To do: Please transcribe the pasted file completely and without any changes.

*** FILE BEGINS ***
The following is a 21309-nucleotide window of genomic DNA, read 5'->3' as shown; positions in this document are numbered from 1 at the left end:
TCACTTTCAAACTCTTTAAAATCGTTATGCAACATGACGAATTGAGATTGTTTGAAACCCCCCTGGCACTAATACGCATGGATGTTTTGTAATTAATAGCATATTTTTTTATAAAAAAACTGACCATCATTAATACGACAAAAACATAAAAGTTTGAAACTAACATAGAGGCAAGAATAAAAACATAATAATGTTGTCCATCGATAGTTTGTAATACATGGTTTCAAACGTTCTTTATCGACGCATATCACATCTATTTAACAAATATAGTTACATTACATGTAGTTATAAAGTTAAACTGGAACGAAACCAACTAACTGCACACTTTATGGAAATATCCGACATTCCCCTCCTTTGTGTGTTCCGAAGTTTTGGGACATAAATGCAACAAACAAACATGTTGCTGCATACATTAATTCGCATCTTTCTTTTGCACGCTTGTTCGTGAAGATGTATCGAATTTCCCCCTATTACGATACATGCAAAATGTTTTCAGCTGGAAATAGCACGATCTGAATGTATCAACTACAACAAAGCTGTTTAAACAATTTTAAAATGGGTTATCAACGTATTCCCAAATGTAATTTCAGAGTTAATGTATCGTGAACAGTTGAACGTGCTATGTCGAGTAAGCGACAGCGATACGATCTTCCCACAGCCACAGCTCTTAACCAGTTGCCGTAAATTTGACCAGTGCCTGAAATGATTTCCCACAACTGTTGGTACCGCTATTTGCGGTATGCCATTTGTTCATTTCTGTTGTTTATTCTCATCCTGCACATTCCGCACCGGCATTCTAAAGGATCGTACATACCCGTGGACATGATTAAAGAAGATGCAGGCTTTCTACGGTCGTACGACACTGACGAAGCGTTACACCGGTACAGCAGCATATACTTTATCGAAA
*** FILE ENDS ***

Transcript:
The following is a 21309-nucleotide window of genomic DNA, read 5'->3' as shown; positions in this document are numbered from 1 at the left end:
TCACTTTCAAACTCTTTAAAATCGTTATGCAACATGACGAATTGAGATTGTTTGAAACCCCCCTGGCACTAATACGCATGGATGTTTTGTAATTAATAGCATATTTTTTTATAAAAAAACTGACCATCATTAATACGACAAAAACATAAAAGTTTGAAACTAACATAGAGGCAAGAATAAAAACATAATAATGTTGTCCATCGATAGTTTGTAATACATGGTTTCAAACGTTCTTTATCGACGCATATCACATCTATTTAACAAATATAGTTACATTACATGTAGTTATAAAGTTAAACTGGAACGAAACCAACTAACTGCACACTTTATGGAAATATCCGACATTCCCCTCCTTTGTGTGTTCCGAAGTTTTGGGACATAAATGCAACAAACAAACATGTTGCTGCATACATTAATTCGCATCTTTCTTTTGCACGCTTGTTCGTGAAGATGTATCGAATTTCCCCCTATTACGATACATGCAAAATGTTTTCAGCTGGAAATAGCACGATCTGAATGTATCAACTACAACAAAGCTGTTTAAACAATTTTAAAATGGGTTATCAACGTATTCCCAAATGTAATTTCAGAGTTAATGTATCGTGAACAGTTGAACGTGCTATGTCGAGTAAGCGACAGCGATACGATCTTCCCACAGCCACAGCTCTTAACCAGTTGCCGTAAATTTGACCAGTGCCTGAAATGATTTCCCACAACTGTTGGTACCGCTATTTGCGGTATGCCATTTGTTCATTTCTGTTGTTTATTCTCATCCTGCACATTCCGCACCGGCATTCTAAAGGATCGTACATACCCGTGGACATGATTAAAGAAGATGCAGGCTTTCTACGGTCGTACGACACTGACGAAGCGTTACACCGGTACAGCAGCATATACTTTATCGAAA